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Re: ‘orgo’ as shorthand

April 18, 2016 | APPEARED IN VOLUME 94, ISSUE 16

Use of the word “orgo” in Bethany Halford’s story about organic chemistry education brought up some strong feelings in readers. So much so that detractors and defenders of the word took to C&EN’s website to voice their opinions. Some of their comments are highlighted below, as are the results of a Twitter poll conducted by fellow C&EN reporter Jyllian Kemsley (@jkemsley) gauging public perception of the word.

Please, do not ever shorten “organic” or “organic chemistry” to “orgo.” I cringed every time I saw that in the article and almost stopped reading it.

- Gail Shelly via C&EN’s website

“P-chem” is physical chemistry, “o-chem” or “orgo” is organic chemistry, “gen-chem” is general chemistry ... deal with it.

- Rick Venegas via C&EN’s website

I do not think shortening “organic chemistry” to “orgo” is an affront to the subject but rather simply recognizes that is what probably 99% of college students call it.

- Crystal Baus via C&EN’s website

Using the term “orgo” disrespects the discipline. Sounds like a monster (ogre? orc?) from Middle Earth and could be considered an affront.

- Jeff via C&EN’s website



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A.-J. Avestro (April 19, 2016 10:46 AM)
I'm under the impression that O-Chem is prefered on the west coast and orgo prefered in the midwest and east. At UC Berkeley, we called it O-Chem, which is consistent alongside Gen-chem, P-Chem, I-Chem, MatChem, Biochem, E-Chem, etc. etc. I never heard of 'orgo' until I moved to Northwestern for graduate school and it really made me cringe. It just doesn't make sense, unless we start calling the others inorgo, phys, gen(go?)... We're scientists; we tend to promote logic and systematisation as needed. This is why IUPAC nomenclature is still useful and relevant to teach students, as well as more contemporary classifications of functional groups and families of molecules -- it's to organise and at least get everyone on the same page, especially when commercial suppliers can't seem to agree on a compound name. Luckily, we also have CAS numbers when words no longer cut it.
Steve Lerman (April 20, 2016 2:11 PM)
In my day ('60s)we called them qual, quant, organic, and p-chem. I don't remember a cutesy nickname for general chem.
Kelly Janssen (April 20, 2016 2:42 PM)
I have never heard the term "orgo" before reading this article. I graduated from a west coast university with a chemistry degree two years ago. The term makes me cringe. It doesn't even make sense. What does the second "o" stand for?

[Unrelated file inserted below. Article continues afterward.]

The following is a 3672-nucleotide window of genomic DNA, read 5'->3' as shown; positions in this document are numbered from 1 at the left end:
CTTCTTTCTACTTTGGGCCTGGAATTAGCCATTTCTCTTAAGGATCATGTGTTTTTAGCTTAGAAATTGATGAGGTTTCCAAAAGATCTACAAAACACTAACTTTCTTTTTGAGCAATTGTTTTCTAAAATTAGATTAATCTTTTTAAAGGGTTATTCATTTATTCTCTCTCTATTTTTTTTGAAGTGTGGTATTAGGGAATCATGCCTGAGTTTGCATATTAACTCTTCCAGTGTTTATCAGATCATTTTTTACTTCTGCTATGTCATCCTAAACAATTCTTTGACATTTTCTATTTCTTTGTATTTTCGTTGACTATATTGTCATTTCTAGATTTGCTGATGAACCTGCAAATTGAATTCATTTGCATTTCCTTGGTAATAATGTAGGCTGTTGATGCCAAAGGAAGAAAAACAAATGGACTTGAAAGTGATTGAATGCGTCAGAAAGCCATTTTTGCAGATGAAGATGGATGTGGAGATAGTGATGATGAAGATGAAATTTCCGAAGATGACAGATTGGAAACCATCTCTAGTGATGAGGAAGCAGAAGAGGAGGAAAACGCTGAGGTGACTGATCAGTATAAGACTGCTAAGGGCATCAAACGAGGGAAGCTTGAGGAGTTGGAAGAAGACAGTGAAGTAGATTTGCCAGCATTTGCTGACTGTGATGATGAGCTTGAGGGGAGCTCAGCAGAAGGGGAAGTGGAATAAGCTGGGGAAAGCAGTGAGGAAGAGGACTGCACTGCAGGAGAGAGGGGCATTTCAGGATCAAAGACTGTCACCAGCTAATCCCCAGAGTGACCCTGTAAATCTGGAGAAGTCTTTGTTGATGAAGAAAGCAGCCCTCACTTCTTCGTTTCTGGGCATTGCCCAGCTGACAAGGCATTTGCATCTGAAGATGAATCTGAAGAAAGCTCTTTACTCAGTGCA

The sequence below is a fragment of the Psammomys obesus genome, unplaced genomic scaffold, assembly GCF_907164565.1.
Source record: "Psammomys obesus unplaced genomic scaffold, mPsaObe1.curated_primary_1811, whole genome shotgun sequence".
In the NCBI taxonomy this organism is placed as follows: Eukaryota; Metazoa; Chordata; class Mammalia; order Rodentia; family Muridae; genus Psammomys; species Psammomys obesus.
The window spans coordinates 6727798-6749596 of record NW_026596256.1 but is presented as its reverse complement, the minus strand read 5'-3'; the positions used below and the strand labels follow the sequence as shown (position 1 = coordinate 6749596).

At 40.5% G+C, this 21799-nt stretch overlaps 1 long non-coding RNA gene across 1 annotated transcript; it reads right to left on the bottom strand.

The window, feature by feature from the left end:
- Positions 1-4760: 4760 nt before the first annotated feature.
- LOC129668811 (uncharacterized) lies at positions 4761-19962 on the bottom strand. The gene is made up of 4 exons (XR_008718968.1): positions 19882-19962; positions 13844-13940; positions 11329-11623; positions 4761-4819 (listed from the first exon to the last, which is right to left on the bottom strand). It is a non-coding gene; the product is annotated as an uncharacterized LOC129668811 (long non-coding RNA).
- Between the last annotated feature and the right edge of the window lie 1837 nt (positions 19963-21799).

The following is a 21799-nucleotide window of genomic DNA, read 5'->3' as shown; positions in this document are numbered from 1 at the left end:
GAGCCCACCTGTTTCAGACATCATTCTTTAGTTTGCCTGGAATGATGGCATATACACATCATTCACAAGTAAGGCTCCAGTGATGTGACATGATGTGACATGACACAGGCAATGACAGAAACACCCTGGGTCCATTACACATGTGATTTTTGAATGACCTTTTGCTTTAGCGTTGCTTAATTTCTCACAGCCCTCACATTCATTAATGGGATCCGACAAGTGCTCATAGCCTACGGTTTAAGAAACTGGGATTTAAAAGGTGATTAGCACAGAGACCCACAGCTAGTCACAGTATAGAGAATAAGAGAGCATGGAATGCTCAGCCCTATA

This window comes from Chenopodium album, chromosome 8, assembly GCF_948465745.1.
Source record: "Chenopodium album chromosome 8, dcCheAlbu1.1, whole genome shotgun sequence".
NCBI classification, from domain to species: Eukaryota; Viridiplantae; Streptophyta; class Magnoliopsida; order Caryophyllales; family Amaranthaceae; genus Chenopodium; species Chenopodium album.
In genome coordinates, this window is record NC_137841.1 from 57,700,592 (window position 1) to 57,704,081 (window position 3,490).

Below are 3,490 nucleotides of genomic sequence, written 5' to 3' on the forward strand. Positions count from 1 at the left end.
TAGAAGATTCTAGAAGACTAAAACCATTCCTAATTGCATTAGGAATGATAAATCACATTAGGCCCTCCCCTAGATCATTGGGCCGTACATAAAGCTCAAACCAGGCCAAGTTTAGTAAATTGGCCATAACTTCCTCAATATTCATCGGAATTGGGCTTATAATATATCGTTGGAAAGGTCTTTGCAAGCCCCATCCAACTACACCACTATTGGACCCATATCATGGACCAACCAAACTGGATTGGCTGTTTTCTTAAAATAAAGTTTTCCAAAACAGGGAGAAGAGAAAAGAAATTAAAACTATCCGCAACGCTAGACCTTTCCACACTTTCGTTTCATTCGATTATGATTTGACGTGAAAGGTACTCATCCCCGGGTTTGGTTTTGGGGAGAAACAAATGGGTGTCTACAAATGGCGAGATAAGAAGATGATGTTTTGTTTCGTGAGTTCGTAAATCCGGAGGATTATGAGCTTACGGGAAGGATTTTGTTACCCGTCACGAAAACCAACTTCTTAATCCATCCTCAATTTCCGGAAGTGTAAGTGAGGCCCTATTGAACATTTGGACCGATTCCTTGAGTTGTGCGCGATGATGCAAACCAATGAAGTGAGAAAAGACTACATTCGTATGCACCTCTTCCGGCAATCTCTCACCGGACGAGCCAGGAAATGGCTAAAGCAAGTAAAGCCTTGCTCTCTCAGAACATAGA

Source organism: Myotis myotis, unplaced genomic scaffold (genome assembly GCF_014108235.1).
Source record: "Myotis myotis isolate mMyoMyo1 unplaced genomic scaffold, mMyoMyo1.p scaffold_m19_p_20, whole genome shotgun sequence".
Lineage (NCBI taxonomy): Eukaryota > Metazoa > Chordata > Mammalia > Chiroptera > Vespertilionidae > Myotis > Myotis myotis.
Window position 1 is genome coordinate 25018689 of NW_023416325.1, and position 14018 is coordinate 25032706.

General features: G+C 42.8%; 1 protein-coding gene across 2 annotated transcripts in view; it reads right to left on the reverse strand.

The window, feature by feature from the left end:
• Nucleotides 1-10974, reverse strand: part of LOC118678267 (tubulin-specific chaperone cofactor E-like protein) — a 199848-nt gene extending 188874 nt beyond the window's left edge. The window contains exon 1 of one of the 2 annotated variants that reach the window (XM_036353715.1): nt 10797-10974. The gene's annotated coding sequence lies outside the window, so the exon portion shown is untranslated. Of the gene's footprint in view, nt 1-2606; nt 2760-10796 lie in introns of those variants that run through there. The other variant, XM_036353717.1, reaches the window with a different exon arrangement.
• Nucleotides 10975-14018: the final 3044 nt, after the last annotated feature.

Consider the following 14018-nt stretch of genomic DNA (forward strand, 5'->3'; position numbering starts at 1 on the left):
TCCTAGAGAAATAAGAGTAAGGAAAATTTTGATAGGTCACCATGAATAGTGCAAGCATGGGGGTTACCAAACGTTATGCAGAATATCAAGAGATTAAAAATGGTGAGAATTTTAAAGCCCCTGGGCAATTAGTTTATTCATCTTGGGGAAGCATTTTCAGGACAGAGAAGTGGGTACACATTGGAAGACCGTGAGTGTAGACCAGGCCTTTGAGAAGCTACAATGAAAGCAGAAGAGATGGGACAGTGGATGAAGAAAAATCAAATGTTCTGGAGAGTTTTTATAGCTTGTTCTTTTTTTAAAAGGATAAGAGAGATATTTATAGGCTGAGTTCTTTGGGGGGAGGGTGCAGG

G. McCauley (April 20, 2016 4:56 PM)
Since when did we get so lazy as to avoid pronouncing vegetables, carbohydrate, or chemistry?
George Damasevitz (April 20, 2016 9:05 PM)
"Orgo" has no logical roots other than the disdained an d irrelevant popular culture terms such as "orgasm" or "ogre"and who knows what else. It is a discipline with a huge vocabularity and historicically profound logical relationships which are well beyond the average student to grasp. When I started teaching 40 years ago, the subject was called "organic" chemistry, a name derived from logical and historic sources and remains as meaningful today as it was in Markovnikov's time. Lest you think I'm a conservative academic, I am not. I am a tree hugging supporter of Bernie Sanders and a registered Green Party citizens with strong ties to the Socialist Party and Social Justice.
David Coffin (April 20, 2016 10:10 PM)
In the Midwest in the 60's we just called it "organic". Very straight forward. I never heard of "ogro" until 5 or 10 years ago.
Pat Breen (April 21, 2016 8:15 AM)
I see nothing wrong with calling it Orgo. The fragile flowers out there who cringe when they hear it need to get over themselves, maybe take a vitamin or something.
Steve Bowlus (April 21, 2016 1:46 PM)
Actually, until this question was raised in C&EN, I had never heard organic chemistry referred to as "orgo." Since the early '70s, it has always been o-chem or just organic. Hated and feared, regardless of the monicker used, though.
Bill Clemons PE (April 22, 2016 11:44 AM)
There is a temptation to associate simple, fad terminology around how college kids feel about themselves and their studies. P-chem and O-chem are familiar vernacular from my school days. However, analytical chemistry was not referred to as A-chem. Use of the term Orgo may be an attempt to help sort thought process in a world dominated by electronic media.

Robert Buntrock (April 22, 2016 4:33 PM)
Interesting comments. As a born and raised Midwesterner and undergrad educated (55 years ago), we always called it inorganic. When I went East for grad school I began to hear "orgo", especially among pre-meds. When spoken the problem with organic or organic chemistry is the typical Med School recruiter question how did you do in organic which, to the unitintiat3ed, sounds like "inorganic".

I'm a lifelong organic chemist but it doesn't bother me what you call it as long as we're describing the same thing.

R. E. Buntrock, B. Chem. U. Minn. (organic) '62, PhD Princeton (organic) *67

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